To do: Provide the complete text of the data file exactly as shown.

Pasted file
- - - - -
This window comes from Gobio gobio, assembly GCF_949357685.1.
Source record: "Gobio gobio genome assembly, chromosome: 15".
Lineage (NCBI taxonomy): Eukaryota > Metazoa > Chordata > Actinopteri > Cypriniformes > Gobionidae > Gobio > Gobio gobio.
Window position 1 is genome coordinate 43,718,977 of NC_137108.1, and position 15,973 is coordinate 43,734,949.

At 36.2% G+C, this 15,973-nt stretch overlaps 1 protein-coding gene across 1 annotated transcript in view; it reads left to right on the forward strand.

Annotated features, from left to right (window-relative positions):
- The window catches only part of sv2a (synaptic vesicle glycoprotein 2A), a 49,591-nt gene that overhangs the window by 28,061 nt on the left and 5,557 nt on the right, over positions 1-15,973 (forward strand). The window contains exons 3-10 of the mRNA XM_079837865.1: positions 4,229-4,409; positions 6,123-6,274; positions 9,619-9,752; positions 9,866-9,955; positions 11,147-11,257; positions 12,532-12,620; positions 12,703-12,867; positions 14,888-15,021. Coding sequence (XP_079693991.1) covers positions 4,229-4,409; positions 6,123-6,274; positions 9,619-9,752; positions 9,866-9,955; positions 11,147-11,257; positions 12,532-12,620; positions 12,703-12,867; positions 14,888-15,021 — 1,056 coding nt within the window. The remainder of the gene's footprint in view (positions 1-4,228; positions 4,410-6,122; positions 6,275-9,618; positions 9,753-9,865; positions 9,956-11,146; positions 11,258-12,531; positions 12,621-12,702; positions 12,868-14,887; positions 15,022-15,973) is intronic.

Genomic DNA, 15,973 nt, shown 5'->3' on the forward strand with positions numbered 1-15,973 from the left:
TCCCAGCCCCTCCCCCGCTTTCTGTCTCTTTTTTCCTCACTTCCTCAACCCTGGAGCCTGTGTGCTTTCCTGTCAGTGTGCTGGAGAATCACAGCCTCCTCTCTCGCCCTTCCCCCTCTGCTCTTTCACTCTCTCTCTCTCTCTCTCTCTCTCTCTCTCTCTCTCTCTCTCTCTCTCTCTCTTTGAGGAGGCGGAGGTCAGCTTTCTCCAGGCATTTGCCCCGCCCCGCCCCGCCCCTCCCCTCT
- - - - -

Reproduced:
This window comes from Gobio gobio, assembly GCF_949357685.1.
Source record: "Gobio gobio genome assembly, chromosome: 15".
Lineage (NCBI taxonomy): Eukaryota > Metazoa > Chordata > Actinopteri > Cypriniformes > Gobionidae > Gobio > Gobio gobio.
Window position 1 is genome coordinate 43,718,977 of NC_137108.1, and position 15,973 is coordinate 43,734,949.

At 36.2% G+C, this 15,973-nt stretch overlaps 1 protein-coding gene across 1 annotated transcript in view; it reads left to right on the forward strand.

Annotated features, from left to right (window-relative positions):
- The window catches only part of sv2a (synaptic vesicle glycoprotein 2A), a 49,591-nt gene that overhangs the window by 28,061 nt on the left and 5,557 nt on the right, over positions 1-15,973 (forward strand). The window contains exons 3-10 of the mRNA XM_079837865.1: positions 4,229-4,409; positions 6,123-6,274; positions 9,619-9,752; positions 9,866-9,955; positions 11,147-11,257; positions 12,532-12,620; positions 12,703-12,867; positions 14,888-15,021. Coding sequence (XP_079693991.1) covers positions 4,229-4,409; positions 6,123-6,274; positions 9,619-9,752; positions 9,866-9,955; positions 11,147-11,257; positions 12,532-12,620; positions 12,703-12,867; positions 14,888-15,021 — 1,056 coding nt within the window. The remainder of the gene's footprint in view (positions 1-4,228; positions 4,410-6,122; positions 6,275-9,618; positions 9,753-9,865; positions 9,956-11,146; positions 11,258-12,531; positions 12,621-12,702; positions 12,868-14,887; positions 15,022-15,973) is intronic.

Genomic DNA, 15,973 nt, shown 5'->3' on the forward strand with positions numbered 1-15,973 from the left:
TCCCAGCCCCTCCCCCGCTTTCTGTCTCTTTTTTCCTCACTTCCTCAACCCTGGAGCCTGTGTGCTTTCCTGTCAGTGTGCTGGAGAATCACAGCCTCCTCTCTCGCCCTTCCCCCTCTGCTCTTTCACTCTCTCTCTCTCTCTCTCTCTCTCTCTCTCTCTCTCTCTCTCTCTCTCTCTCTTTGAGGAGGCGGAGGTCAGCTTTCTCCAGGCATTTGCCCCGCCCCGCCCCGCCCCTCCCCTCT